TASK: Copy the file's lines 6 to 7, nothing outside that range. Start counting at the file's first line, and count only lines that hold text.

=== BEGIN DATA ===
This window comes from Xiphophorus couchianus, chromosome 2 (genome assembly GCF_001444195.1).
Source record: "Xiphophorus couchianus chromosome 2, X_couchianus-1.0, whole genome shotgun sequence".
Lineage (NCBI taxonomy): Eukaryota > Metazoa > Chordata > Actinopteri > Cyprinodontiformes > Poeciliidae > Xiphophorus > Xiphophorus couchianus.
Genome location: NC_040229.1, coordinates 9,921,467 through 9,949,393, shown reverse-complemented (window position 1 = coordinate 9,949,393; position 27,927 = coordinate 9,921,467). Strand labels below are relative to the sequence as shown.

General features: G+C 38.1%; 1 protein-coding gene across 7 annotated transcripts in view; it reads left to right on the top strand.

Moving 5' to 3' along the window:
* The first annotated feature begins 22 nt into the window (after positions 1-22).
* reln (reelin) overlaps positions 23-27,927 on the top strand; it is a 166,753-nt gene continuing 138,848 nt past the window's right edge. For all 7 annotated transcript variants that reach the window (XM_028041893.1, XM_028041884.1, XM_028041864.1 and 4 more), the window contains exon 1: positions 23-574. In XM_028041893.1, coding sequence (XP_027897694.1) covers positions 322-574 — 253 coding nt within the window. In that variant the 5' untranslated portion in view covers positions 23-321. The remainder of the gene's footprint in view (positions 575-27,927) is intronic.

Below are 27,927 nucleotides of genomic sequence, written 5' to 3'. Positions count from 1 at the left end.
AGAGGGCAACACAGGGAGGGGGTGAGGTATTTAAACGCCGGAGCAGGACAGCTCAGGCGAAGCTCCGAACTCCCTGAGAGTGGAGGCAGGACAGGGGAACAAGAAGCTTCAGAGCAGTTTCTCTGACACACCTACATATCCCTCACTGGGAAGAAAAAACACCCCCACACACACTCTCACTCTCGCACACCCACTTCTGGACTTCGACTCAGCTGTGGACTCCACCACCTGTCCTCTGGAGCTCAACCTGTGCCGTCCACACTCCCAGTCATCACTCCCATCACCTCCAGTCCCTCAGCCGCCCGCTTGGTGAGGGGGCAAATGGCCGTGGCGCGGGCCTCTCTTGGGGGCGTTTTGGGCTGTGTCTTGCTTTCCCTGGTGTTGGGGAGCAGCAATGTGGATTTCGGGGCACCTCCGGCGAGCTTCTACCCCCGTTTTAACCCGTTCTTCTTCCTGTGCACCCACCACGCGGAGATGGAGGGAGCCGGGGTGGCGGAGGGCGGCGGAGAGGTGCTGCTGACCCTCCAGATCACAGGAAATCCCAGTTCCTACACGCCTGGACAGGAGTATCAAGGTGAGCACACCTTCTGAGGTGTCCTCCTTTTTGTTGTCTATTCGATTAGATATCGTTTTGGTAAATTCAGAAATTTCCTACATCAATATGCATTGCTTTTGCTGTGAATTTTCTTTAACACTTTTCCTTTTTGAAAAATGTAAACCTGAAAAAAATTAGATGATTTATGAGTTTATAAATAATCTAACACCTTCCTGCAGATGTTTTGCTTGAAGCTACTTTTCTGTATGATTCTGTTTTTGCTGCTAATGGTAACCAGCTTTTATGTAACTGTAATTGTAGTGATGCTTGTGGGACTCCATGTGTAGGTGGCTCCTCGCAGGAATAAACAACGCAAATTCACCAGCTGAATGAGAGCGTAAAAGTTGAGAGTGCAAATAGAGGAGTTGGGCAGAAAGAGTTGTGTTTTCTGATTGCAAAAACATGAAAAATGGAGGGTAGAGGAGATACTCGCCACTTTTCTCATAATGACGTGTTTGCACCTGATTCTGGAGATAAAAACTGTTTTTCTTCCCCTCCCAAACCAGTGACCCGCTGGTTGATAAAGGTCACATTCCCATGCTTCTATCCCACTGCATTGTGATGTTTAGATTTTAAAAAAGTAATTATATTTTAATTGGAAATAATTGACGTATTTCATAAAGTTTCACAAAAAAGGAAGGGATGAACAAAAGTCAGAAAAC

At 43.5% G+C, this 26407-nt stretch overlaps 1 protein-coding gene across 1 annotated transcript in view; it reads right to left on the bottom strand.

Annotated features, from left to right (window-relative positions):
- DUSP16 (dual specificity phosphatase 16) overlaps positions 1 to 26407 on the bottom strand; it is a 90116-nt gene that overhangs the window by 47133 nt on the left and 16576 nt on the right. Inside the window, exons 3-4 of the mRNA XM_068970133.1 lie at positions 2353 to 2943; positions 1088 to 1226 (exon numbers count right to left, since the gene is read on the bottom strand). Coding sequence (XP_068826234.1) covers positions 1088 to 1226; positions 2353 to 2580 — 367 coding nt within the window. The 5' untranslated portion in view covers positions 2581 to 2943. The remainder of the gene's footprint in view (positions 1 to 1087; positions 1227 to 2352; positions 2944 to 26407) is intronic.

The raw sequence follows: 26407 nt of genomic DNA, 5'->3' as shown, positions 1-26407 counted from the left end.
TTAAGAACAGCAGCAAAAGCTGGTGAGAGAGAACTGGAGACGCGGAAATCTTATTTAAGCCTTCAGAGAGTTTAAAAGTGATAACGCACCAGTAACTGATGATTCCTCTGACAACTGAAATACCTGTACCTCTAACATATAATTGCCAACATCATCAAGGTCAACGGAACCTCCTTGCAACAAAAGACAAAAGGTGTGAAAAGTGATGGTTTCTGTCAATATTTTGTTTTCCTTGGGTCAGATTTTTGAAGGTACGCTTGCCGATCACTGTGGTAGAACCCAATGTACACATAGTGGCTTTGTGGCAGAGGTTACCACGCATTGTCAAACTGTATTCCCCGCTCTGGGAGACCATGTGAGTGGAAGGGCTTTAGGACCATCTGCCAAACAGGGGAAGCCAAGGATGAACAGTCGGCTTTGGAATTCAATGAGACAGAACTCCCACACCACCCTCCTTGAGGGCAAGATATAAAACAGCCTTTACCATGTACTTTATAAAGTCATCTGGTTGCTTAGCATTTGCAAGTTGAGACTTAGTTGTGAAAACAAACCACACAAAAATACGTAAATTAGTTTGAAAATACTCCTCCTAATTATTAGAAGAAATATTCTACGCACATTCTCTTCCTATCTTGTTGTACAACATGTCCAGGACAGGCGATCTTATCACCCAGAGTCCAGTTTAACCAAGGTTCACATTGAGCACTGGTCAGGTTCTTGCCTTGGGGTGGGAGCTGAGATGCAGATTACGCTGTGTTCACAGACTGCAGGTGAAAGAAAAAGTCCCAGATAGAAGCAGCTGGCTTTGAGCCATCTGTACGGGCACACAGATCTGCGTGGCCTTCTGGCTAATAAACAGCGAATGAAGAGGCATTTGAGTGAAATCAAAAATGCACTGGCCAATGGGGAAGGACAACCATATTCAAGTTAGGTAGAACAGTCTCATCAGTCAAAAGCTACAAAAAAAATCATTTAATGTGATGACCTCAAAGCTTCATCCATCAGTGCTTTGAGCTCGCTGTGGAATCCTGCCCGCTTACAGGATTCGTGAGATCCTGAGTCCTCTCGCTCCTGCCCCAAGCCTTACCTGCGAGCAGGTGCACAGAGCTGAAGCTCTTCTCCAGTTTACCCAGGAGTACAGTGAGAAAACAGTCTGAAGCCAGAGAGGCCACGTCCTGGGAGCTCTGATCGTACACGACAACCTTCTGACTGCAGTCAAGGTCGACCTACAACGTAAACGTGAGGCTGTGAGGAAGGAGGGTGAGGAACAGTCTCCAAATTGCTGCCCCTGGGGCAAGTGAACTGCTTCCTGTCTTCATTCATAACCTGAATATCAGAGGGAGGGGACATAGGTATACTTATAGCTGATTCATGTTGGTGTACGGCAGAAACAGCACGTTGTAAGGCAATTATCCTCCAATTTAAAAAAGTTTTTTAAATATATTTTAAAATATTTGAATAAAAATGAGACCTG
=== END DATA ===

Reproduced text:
Moving 5' to 3' along the window:
* The first annotated feature begins 22 nt into the window (after positions 1-22).